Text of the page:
Thus it is that the really instructed International Socialist is the best and only practical Nationalist. Karl Marx declares that the struggle of the proletariat against the bourgeoisie, though international in substance, must first be national in form, as the proletariat must first settle accounts with the bourgeoisie each in its own country. Lucky for Ireland, she has settled that account with the ballot box instead of the bayonet. She now is near presenting an united front against the English bourgeoisie, with their eternally irreconcilable ideas. Here a remark attributed to Jaures is apposite: La classe ouvrire Brillanique c'est une classe bourgeoise (The English working class is a bourgeois class), and so as long as they are fed with the crumbs of their master's exploitations, the mass of them seems likely to remain. But the crumbs will run out, and there is a small but virile minority, not the Pacifists, who are tired of crumbs already.

To return to my statement that Sinn Fein's function was transitional. The policy of abstention from Westminster is excellent as far as it goes. The question is, can it go any further in the direction of setting up any form of "Parliamentary" Government in College Green, and would it be in the line of progress if it could? I answer both in the negative. It is as little to be supposed that the British Government, as at present constituted, will hesitate to suppress by force a rival assembly in Dublin, as that the Irish people will be overawed or thwarted by that force. They will simply be driven to other means against which The force is powerless, less invitingly simple, but infinitely more stable than a Parliament on the bourgeois model A true self-determination of a whole people cannot be achieved under the forms of Government that have heretofore passed for democracy.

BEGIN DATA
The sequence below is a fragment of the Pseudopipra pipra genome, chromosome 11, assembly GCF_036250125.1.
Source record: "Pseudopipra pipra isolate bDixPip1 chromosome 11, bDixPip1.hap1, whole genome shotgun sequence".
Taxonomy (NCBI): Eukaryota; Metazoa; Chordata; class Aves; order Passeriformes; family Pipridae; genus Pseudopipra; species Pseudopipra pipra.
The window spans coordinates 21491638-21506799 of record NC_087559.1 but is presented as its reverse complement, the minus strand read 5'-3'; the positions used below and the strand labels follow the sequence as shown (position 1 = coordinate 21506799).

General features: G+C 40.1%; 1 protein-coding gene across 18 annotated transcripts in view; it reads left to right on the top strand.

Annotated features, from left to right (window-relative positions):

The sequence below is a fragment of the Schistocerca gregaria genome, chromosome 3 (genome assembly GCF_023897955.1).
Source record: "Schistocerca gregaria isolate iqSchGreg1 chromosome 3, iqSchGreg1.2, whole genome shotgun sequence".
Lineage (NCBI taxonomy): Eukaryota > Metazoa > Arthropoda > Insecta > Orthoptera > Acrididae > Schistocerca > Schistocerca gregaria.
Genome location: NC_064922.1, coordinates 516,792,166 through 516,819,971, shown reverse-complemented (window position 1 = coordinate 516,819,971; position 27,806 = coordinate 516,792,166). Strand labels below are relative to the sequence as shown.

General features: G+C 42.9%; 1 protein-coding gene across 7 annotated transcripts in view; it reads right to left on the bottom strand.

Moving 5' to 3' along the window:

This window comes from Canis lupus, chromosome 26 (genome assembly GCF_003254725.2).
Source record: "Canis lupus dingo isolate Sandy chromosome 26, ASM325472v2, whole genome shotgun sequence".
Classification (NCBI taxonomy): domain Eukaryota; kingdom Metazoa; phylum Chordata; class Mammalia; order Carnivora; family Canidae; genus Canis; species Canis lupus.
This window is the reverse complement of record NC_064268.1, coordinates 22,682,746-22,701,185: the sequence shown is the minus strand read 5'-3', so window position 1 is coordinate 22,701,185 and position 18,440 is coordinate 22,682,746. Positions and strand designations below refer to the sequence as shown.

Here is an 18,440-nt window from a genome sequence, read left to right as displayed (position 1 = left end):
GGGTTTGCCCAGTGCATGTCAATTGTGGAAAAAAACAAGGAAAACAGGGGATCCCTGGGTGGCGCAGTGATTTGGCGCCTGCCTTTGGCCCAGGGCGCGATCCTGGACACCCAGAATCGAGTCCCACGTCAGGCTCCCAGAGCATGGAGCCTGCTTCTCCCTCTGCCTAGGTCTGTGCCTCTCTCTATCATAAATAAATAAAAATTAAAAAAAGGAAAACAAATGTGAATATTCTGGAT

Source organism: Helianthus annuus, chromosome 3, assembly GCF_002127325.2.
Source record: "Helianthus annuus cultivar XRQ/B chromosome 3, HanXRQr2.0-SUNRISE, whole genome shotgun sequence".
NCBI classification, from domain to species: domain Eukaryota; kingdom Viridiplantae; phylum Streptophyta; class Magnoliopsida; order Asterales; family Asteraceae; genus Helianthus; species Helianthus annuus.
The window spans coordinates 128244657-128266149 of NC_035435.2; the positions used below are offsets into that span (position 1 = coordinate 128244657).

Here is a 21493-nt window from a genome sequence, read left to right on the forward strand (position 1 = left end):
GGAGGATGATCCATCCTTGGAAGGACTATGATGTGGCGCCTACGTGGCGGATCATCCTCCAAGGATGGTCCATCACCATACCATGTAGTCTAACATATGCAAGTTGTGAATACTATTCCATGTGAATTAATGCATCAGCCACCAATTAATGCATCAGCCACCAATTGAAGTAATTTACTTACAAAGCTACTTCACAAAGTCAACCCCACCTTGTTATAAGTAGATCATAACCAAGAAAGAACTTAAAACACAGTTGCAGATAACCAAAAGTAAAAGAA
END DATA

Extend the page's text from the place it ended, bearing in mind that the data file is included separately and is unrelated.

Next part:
Parliamentarianism, as it has been spoke, is as obsolete as a wooden plough. Democracy was the watchword with which the bourgeoisie obtained power. By the same watchword they seek to hold it. They mean by democracy that the people should vote, and work, and pay for them; their democracy is far more outraged by its concrete fulfilment as in Russia than by its abstract denial as in the old Germany. Even were Sinn Fein bourgeois in feeling or aim, as it emphatically is not, nothing but concrete democracy can possess the attractive or resisting power to realise Sinn Fein's undoubted aim of an Independent Ireland. Concrete democracy means the abolition of wage-slavery, which in Ireland, more even than in most countries, because of the numerical weakness of Labour, would be postponed, sine die, by any Parliament. The abolition of wage slavery, the workers' independence, can no more be achieved through an Irish Parliament in the first place than Irish Independence could have been achieved through an English one. The only education for liberty is liberty, taken possession of and practised. Sinn Fein intends rightly to deny the substance of English rule by refusing to pay taxes. So must the workers deny the substance of Capitalist rule by refusing to pay profits. And so far from this refusal to pay profits being a separate issue from Ireland's national independence, it is on that refusal that her united freedom must depend. The ascendancy caste in Ulster are the fortified outposts of England's rule in Ireland, and well are they rewarded for their position of honour. Ulster is the profiteer's paradise. Labour, except in Belfast, and largely even there, is almost unorganised. There are engineers in Ballymena today getting 31s a week, when the Belfast rate where this trade is organised is 3 12S. So intense has been the ignorance and bigotry, that not long since in Ballymena Labour organisers had to get police protection back to the station after attempting to address a meeting on purely Labour matters. But this very abnormal backwardness is the very factor making for revolutionary progress. Psychology is a science as exact or more exact than physics. If water accumulates to a certain level in a reservoir and is excluded from a dammed off area it will rush in with redoubled force when the dam is removed, and the level of the water in the excluded area will rise temporarily above the remainder. The emancipation of Labour has reached a certain level in all the world except Ulster. Ulster is becoming aware of the fact slowly but surely. Her workers have not yet realised that they have dammed themselves off from the twentieth century b their concentration on damning the Pope, but, then, they have not yet fully realised the existence of the 20th century any more than the non-existence of the Pontiff of their imagination. I submit that the actuality of the former must oust from their consciousness the phantasm of the latter, that this realisation of injurious illusion must come with a sudden impetus in proportion to their distance below the level of the time spirit. Their very lack of organisation combined with the force of belated indignation, will tend to make them skip the stage of trade-union organisation for sops and assert the reality which their Protestant spirit has been perverted to obscure and deny, the self-acting freedom of each individual in the collectivity. In other words, the abolition of a wage-slave class, and the control of industry by its creators.